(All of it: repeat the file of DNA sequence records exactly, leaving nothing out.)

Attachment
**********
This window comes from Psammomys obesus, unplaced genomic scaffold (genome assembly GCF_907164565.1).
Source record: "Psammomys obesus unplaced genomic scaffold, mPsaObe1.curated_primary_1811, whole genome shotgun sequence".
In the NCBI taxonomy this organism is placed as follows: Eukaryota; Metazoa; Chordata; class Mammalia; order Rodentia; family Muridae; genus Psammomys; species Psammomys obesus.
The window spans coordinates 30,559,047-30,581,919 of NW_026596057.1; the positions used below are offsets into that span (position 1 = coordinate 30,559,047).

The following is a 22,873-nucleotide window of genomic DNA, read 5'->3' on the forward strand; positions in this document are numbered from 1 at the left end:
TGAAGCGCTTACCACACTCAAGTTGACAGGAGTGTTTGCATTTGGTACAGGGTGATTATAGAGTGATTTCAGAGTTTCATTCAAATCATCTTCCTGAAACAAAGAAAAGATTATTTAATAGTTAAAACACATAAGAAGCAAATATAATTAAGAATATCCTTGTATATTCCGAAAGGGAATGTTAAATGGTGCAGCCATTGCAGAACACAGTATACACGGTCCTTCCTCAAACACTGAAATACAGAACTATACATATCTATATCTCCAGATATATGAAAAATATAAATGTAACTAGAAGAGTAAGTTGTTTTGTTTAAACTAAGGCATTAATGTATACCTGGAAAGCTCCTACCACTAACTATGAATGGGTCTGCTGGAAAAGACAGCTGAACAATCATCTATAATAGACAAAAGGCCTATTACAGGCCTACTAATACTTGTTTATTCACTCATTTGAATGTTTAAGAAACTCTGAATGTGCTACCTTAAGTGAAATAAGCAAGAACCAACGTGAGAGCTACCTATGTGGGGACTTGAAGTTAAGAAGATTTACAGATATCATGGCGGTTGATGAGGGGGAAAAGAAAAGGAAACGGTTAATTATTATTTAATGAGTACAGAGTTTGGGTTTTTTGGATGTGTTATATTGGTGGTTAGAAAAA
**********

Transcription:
This window comes from Psammomys obesus, unplaced genomic scaffold (genome assembly GCF_907164565.1).
Source record: "Psammomys obesus unplaced genomic scaffold, mPsaObe1.curated_primary_1811, whole genome shotgun sequence".
In the NCBI taxonomy this organism is placed as follows: Eukaryota; Metazoa; Chordata; class Mammalia; order Rodentia; family Muridae; genus Psammomys; species Psammomys obesus.
The window spans coordinates 30,559,047-30,581,919 of NW_026596057.1; the positions used below are offsets into that span (position 1 = coordinate 30,559,047).

The following is a 22,873-nucleotide window of genomic DNA, read 5'->3' on the forward strand; positions in this document are numbered from 1 at the left end:
TGAAGCGCTTACCACACTCAAGTTGACAGGAGTGTTTGCATTTGGTACAGGGTGATTATAGAGTGATTTCAGAGTTTCATTCAAATCATCTTCCTGAAACAAAGAAAAGATTATTTAATAGTTAAAACACATAAGAAGCAAATATAATTAAGAATATCCTTGTATATTCCGAAAGGGAATGTTAAATGGTGCAGCCATTGCAGAACACAGTATACACGGTCCTTCCTCAAACACTGAAATACAGAACTATACATATCTATATCTCCAGATATATGAAAAATATAAATGTAACTAGAAGAGTAAGTTGTTTTGTTTAAACTAAGGCATTAATGTATACCTGGAAAGCTCCTACCACTAACTATGAATGGGTCTGCTGGAAAAGACAGCTGAACAATCATCTATAATAGACAAAAGGCCTATTACAGGCCTACTAATACTTGTTTATTCACTCATTTGAATGTTTAAGAAACTCTGAATGTGCTACCTTAAGTGAAATAAGCAAGAACCAACGTGAGAGCTACCTATGTGGGGACTTGAAGTTAAGAAGATTTACAGATATCATGGCGGTTGATGAGGGGGAAAAGAAAAGGAAACGGTTAATTATTATTTAATGAGTACAGAGTTTGGGTTTTTTGGATGTGTTATATTGGTGGTTAGAAAAA